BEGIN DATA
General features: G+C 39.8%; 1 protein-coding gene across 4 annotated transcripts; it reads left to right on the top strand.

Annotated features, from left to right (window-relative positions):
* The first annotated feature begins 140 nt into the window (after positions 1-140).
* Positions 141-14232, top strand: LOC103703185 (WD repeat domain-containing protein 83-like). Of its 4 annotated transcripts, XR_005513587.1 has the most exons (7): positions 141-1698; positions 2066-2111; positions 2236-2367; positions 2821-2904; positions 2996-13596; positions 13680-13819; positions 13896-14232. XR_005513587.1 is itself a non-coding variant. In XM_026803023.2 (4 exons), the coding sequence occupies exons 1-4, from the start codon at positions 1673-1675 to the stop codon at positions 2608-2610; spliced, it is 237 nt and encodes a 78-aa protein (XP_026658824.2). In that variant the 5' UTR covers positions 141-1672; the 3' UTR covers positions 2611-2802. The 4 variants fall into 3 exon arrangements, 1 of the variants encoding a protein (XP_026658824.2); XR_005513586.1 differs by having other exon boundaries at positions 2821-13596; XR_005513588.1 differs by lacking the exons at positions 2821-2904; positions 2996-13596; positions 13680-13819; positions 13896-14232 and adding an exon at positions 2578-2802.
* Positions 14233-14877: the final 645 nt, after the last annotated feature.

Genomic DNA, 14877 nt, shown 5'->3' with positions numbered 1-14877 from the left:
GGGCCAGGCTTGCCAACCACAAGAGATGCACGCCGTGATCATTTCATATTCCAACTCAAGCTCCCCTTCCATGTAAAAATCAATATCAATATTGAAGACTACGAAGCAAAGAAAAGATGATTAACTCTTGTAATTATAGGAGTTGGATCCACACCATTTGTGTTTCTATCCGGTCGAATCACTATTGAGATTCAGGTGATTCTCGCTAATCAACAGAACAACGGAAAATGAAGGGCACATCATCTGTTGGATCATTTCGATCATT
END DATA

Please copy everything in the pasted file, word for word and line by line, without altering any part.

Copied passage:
General features: G+C 39.8%; 1 protein-coding gene across 4 annotated transcripts; it reads left to right on the top strand.

Annotated features, from left to right (window-relative positions):
* The first annotated feature begins 140 nt into the window (after positions 1-140).
* Positions 141-14232, top strand: LOC103703185 (WD repeat domain-containing protein 83-like). Of its 4 annotated transcripts, XR_005513587.1 has the most exons (7): positions 141-1698; positions 2066-2111; positions 2236-2367; positions 2821-2904; positions 2996-13596; positions 13680-13819; positions 13896-14232. XR_005513587.1 is itself a non-coding variant. In XM_026803023.2 (4 exons), the coding sequence occupies exons 1-4, from the start codon at positions 1673-1675 to the stop codon at positions 2608-2610; spliced, it is 237 nt and encodes a 78-aa protein (XP_026658824.2). In that variant the 5' UTR covers positions 141-1672; the 3' UTR covers positions 2611-2802. The 4 variants fall into 3 exon arrangements, 1 of the variants encoding a protein (XP_026658824.2); XR_005513586.1 differs by having other exon boundaries at positions 2821-13596; XR_005513588.1 differs by lacking the exons at positions 2821-2904; positions 2996-13596; positions 13680-13819; positions 13896-14232 and adding an exon at positions 2578-2802.
* Positions 14233-14877: the final 645 nt, after the last annotated feature.

Genomic DNA, 14877 nt, shown 5'->3' with positions numbered 1-14877 from the left:
GGGCCAGGCTTGCCAACCACAAGAGATGCACGCCGTGATCATTTCATATTCCAACTCAAGCTCCCCTTCCATGTAAAAATCAATATCAATATTGAAGACTACGAAGCAAAGAAAAGATGATTAACTCTTGTAATTATAGGAGTTGGATCCACACCATTTGTGTTTCTATCCGGTCGAATCACTATTGAGATTCAGGTGATTCTCGCTAATCAACAGAACAACGGAAAATGAAGGGCACATCATCTGTTGGATCATTTCGATCATT